Ivan Moreno (US News and World Report)-
Angry parents and educators in a Colorado battleground county are trying to recall three conservative school board members Tuesday, citing several complaints, including a change in how teachers get pay raises and talk of reviewing the history curriculum to promote patriotism.
The idea prompted students to walk out of class and protest in the streets last year. Teachers staged sick-outs, the Jefferson County district claimed.
Marianne Goodland (The Colorado Independent)- Groups opposed to the recall of three conservative Jefferson County Board of Education members are doing their best to keep under wraps how much they’re spending on opposition mailers or TV time. And these groups are getting help in hiding that spending from an industry that normally advocates for the public’s right to know: Denver’s broadcast TV stations.
The Colorado Independent has so far been able to tie at least $261,000 in advertising to the groups that either directly advocate against the recall or in favor of actions taken by the board majority. All but $41,000 comes from groups that are not required by either state or federal law to disclose donations or how they spend their money. And it’s just the tip of the iceberg.
Gabrielle Porter (High Timber Times)- A Colorado Springs-based watchdog organization has accused groups involved in instigating the recall of three Jeffco school members of violating state campaign finance laws in two lawsuits that will go before Colorado’s Office of Administrative Courts.
Colorado Government Watch alleged in an Oct. 13 complaint that nonprofit groups Jeffco United and Support Jeffco Kids — both of which have ties to the organization that initiated the recall of conservative school board members John Newkirk, Ken Witt and Julie Williams — are acting as financial pass-throughs for campaign funds while their nonprofit status protects them from disclosing donors. Colorado Government Watch wants the state to require both groups to register as issue committees, which would force them to disclose their donors, said director Dede Laugesen.
Pam Zubeck (Colorado Springs Independent)- Last month, eight people from Colorado Springs, including city employees, boarded a plane for New York City to talk about improvements to the streetscape and infrastructure surrounding the Olympic Museum and Hall of Fame with the project’s New York-based designer.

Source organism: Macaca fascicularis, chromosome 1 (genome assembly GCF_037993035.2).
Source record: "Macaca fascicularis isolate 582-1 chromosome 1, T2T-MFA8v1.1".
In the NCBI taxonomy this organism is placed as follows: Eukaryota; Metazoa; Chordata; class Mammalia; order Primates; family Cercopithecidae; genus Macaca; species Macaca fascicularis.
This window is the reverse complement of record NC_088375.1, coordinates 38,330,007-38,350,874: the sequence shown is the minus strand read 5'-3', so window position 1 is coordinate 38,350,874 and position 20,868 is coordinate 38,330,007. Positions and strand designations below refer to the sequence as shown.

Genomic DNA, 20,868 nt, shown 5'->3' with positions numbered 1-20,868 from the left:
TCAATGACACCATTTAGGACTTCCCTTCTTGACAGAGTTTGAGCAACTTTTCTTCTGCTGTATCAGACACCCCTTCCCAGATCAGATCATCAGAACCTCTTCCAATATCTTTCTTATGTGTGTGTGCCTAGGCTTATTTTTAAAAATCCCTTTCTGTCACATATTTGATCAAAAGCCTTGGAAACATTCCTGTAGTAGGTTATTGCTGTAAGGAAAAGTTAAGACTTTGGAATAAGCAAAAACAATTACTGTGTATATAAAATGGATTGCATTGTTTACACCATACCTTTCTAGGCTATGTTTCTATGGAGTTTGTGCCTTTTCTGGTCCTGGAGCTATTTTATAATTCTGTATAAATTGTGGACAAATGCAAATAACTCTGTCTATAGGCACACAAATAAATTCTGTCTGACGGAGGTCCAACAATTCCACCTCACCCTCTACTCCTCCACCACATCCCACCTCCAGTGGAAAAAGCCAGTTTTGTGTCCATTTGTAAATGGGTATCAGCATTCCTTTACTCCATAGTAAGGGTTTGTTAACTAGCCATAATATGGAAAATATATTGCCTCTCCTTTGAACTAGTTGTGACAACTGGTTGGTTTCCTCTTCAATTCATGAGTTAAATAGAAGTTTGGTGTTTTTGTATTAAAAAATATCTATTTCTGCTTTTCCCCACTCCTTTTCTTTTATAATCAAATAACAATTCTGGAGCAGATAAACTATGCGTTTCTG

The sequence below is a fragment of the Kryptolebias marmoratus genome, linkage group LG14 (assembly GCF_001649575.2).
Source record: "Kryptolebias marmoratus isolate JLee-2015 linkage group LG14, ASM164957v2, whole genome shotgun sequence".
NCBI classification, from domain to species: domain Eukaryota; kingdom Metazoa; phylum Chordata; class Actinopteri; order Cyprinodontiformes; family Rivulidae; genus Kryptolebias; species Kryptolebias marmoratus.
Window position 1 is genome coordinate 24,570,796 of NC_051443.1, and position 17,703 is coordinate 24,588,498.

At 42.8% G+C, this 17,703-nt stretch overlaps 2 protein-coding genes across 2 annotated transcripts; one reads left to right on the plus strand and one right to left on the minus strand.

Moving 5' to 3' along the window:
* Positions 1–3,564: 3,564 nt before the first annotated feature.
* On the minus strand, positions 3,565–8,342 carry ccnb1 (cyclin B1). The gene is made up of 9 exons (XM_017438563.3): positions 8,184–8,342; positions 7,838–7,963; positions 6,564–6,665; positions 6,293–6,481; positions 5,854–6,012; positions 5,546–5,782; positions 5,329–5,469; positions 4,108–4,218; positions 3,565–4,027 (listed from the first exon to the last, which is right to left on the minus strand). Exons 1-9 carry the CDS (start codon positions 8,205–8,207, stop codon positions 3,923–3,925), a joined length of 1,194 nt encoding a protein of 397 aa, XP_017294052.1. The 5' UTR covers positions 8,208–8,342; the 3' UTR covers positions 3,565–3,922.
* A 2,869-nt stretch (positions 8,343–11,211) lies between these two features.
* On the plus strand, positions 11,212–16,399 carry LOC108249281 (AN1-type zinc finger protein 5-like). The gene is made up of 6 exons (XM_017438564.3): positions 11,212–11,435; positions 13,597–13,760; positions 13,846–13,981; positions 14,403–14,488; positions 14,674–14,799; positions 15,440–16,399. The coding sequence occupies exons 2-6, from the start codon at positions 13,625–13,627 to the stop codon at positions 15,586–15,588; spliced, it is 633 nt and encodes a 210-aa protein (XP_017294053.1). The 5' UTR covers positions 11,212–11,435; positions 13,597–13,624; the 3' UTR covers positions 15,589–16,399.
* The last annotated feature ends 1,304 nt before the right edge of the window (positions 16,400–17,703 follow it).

In an unusual move, the nonprofit Colorado Springs Sports Corp. used a donation from an unnamed “private foundation” to fund $15,748 in travel expenses for three city employees and two others associated with the city.
Monica Mendoza (Denver Business Journal)- It appears there are dueling search committees for the hunt to fill a vacancy on U.S. District Court in Colorado.
Today, U.S. Sen. Michael Bennet, D-Colorado, announced the formation of a bipartisan advisory committee that will recommend qualified applicants to fill an upcoming vacancy on the U.S. District Court in Colorado, created by Judge Robert Blackburn’s taking senior status on April 12, 2016.
Shay Castle (Broomfield Enterprise)- An appointed member of Broomfield City Council running for election is coming under fire for his involvement in a series of civil suits, prompting questions over his suitability to hold elected office.
Between 2009 and 2013, Ward 4 Councilman Dennis Harward and his companies were defendants in at least five civil suits, three of which alleged unethical business practices, including misrepresentation and use of deceptive competitive strategies.
Kyle Harris (The Colorado Independent)- Few organizations bust Colorado’s power brokers in court as regularly as Colorado Ethics Watch. So when the organization’s attorney Peg Perl speaks — especially in a Buzzfeed listicle — Coloradans would be wise to listen.
Check out her post: “6 Scary Things You Need to Know About Colorado School Boards,” in which she uses GIF’s of pop culture icons including Darth Vader, Jerry Maguire and Napoleon (of Napoleon Dynamite) to explain troubling facts about the state’s rules governing school boards.
Crystal Anderson (Arvada Press). In the middle of a recall campaign seeking to drive him from office, Jefferson County School Board President Ken Witt tried to make a big campaign splash by calling for the Colorado Independent Ethics Commission (IEC) to investigate his alleged violations of Colorado’s open meetings law.
“This is a serious charge of unlawful behavior and it’s now going to be printed on an official election ballot. But for this accusation to be taken seriously, a complaint should have been filed,” Witt said during an Oct. 8 press conference.
Gabrielle Porter (Canyon Courier). School board president Ken Witt, one of three targets of a recall in the Nov. 3 election, has announced that he is requesting an investigation into himself by the state’s Independent Ethics Commission to counter ballot language that accuses the school board’s conservative majority of violating the Open Meetings Law.
The recall language on the ballot accuses Witt and board members John Newkirk and Julie Williams of “repeatedly violating Colorado open-meetings laws by secretly making major decisions behind closed doors.”